Ernie Els is the only name being mentioned as the Captain of the International Presidents Cup team in 2019. By comments made Sunday after a 19-11 loss to the U.S. team, he has already gone to work. Els said he “would absolutely jump at the chance” to be the next Presidents Cup captain for the International team.
Els is one of the nicest guys in golf, soft spoken, and respected by fellow players, officials, and everyone associated with the game. However, on Sunday he was unusually out spoken and didn’t pull any punches in his opinion on changes he felt need to be made before 2019 at Royal Melbourne in Australia.
With 12 Presidents Cups having produced a single win for the Internationals, in 1998 in Melbourne, and a draw in 2003, change would seem long overdue.
“The PGA Tour owns the Presidents Cup. They made the rules. We can’t continue to ask our players to buy in to the Presidents Cup year after year of this. We want to be committed to the President’s Cup, we want them to be committed, but changes have to be made”, said Els, after the 19-11 loss to Team USA.
“To change the rules it has to be a two way street, we want there to be transparency.”
“I want to see the guys be successful,” Els said. “That’s why I agreed to come onto the team [as an assistant this year]. … We’ve got a new generation of kids, and guys come through and they haven’t been through the scars that some of the other guys have been through the years,” Els said.
Els has experienced what his team did this past week, going 1-6 on International teams against Team USA. The 47-year-old Els played in the biennial matches eight times, most recently in 2013. He posted a personal record of 20-18-2 overall.
Both outgoing captain Price and Els would like to have a greater say in how their squad is assembled along with tweaks to the current format.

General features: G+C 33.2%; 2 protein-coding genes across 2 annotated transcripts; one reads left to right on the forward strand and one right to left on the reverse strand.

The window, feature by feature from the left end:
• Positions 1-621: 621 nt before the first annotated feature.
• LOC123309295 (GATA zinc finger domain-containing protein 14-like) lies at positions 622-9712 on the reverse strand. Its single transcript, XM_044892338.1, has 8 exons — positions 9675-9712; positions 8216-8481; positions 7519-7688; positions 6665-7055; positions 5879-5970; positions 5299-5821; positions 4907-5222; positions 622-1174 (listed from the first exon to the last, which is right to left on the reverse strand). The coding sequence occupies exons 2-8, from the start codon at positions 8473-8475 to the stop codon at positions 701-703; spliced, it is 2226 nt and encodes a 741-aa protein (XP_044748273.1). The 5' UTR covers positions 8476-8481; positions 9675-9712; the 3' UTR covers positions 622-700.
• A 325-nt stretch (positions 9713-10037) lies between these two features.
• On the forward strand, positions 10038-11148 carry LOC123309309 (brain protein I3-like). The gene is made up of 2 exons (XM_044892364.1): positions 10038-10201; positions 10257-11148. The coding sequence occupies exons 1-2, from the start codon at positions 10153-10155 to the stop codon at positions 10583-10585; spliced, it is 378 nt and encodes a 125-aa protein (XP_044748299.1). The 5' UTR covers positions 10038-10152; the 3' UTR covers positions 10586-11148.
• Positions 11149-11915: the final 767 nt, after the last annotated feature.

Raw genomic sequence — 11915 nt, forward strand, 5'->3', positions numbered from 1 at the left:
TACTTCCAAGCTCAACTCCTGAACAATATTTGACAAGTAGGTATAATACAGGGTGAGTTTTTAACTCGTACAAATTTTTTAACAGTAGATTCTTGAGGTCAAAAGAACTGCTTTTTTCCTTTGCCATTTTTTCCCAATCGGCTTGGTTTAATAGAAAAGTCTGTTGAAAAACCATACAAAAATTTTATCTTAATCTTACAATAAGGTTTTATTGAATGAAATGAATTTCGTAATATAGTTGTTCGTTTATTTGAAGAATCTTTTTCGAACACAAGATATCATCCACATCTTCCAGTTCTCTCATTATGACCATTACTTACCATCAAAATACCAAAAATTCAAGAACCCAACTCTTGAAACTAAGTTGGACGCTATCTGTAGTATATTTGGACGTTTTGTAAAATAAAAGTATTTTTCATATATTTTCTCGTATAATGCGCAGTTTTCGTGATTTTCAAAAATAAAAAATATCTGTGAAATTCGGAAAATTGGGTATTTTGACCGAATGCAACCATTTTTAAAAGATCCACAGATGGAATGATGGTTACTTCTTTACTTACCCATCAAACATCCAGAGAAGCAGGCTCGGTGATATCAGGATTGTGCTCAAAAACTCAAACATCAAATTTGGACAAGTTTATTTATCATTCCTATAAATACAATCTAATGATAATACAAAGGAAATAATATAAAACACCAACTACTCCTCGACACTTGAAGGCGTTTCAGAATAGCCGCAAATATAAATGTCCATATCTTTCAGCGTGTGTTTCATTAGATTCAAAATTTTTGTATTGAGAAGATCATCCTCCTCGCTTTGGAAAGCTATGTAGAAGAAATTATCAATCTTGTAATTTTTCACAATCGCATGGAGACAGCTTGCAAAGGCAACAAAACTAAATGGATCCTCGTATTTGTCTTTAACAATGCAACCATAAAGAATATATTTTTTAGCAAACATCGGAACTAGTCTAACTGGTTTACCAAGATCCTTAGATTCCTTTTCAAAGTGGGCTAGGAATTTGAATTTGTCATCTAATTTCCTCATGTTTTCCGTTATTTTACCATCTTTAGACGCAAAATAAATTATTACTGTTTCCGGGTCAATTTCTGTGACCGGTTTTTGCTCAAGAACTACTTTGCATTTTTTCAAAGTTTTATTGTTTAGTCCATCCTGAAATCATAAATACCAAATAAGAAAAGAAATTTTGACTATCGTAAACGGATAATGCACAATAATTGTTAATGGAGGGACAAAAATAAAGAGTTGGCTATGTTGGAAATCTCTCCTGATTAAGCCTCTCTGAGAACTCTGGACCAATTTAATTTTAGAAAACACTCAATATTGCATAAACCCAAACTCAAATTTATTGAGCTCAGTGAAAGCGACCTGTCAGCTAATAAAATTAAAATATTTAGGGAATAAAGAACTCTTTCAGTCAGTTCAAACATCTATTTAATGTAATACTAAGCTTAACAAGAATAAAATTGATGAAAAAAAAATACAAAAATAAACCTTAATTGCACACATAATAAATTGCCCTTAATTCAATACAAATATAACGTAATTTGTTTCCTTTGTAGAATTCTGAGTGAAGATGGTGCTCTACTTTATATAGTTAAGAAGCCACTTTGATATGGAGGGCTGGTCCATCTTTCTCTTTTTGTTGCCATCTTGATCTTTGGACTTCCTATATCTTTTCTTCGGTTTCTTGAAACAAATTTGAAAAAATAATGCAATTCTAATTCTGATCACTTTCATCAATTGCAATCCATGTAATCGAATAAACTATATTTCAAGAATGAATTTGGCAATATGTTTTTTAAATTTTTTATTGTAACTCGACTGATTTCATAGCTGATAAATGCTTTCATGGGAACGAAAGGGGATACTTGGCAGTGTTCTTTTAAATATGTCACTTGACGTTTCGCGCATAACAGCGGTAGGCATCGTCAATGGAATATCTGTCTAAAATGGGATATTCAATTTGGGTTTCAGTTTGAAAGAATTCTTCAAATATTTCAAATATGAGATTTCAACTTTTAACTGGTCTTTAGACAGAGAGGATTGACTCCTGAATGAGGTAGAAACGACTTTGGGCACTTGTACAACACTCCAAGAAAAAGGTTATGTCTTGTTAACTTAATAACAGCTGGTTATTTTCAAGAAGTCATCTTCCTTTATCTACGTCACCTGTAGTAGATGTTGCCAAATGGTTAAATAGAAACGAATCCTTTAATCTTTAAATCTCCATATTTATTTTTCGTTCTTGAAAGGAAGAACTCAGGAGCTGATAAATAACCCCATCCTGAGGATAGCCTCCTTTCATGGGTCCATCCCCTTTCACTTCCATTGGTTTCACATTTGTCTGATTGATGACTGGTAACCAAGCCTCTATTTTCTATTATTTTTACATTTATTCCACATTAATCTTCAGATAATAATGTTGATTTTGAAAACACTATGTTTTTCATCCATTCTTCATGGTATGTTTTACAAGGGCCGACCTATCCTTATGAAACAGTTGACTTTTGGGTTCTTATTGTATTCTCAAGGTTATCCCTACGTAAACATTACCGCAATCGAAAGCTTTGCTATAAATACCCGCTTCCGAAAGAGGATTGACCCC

Els suggested fewer players and matches might help level the playing field.
”I think we can go back to the drawing board with the Tour,“ said Els. ”Obviously playing for less points, I still say would benefit us.
”We’re playing a very deep American side, and I think less points for us.
”We play these team events every second year and the U.S. team plays every year. So they are a little bit more, I don’t want to say prepared. The Americans play team competition every year.
“Like this year, the first three days it took our players that long to figure out the strategy. Then look how they played on Sunday. They are great players”, said Els.
”I think to put pairings together with a very diverse group as we have, is our challenge.
“So I think less matches, less points, will be definitely beneficial to us, but we’ll wait and see, see where we go with the Tour. Like I said, they own the event, and they make the rules.”
One quick fix may be to change the way both teams are selected. Currently the U.S. team is chosen by Fed Ex Cup rankings. The 10 players with the most Fed Ex points from the 2015 BMW Championship till the 2017 Dell Championship made the team this year, plus two Captains picks.
Points earned in 2017 count double, so you are giving more points to players playing better as the Presidents Cup gets closer. Also Fed Ex playoff events, and WGC award more points. In essence the U.S. team gets the best players going in to the Presidents Cup.
The International team uses the Official World Golf Rankings to qualify. The top 10 players at the end of the 2017 Dell Championship and two Captain picks make the team.
The disadvantage for the International team is that the OWGR is based on a two year average of points. In theory, a player who had an outstanding year in 2016, could build up enough points, to have a dismal 2017 year in events, and still make the team. Plus events outside the United States award far less points than those held in the U.S. because of the OWGR formula. The strength of the field is taken into consideration and usually any event not on the PGA Tour has a far weaker field.
As a golf analyst I agree totally with Els, and Nick Price. I believe the U.S. teams are better on paper, but not to the extreme we saw this past week. To me the true strength of a player is exposed in single matches and the U.S. only won three on Sunday. Jordan Spieth has never won a singles match, yet he is No. 2 in the World.
I don’t believe in changing the rules to enable the “other” team to win, but I do believe in a level playing field, and obviously the Presidents Cup current field is anything but.
This made for TV event was never intended to be on the level of the Ryder Cup but it is important enough to golf to a fair test for both teams going forward.
As Els said, “We need to negotiate.”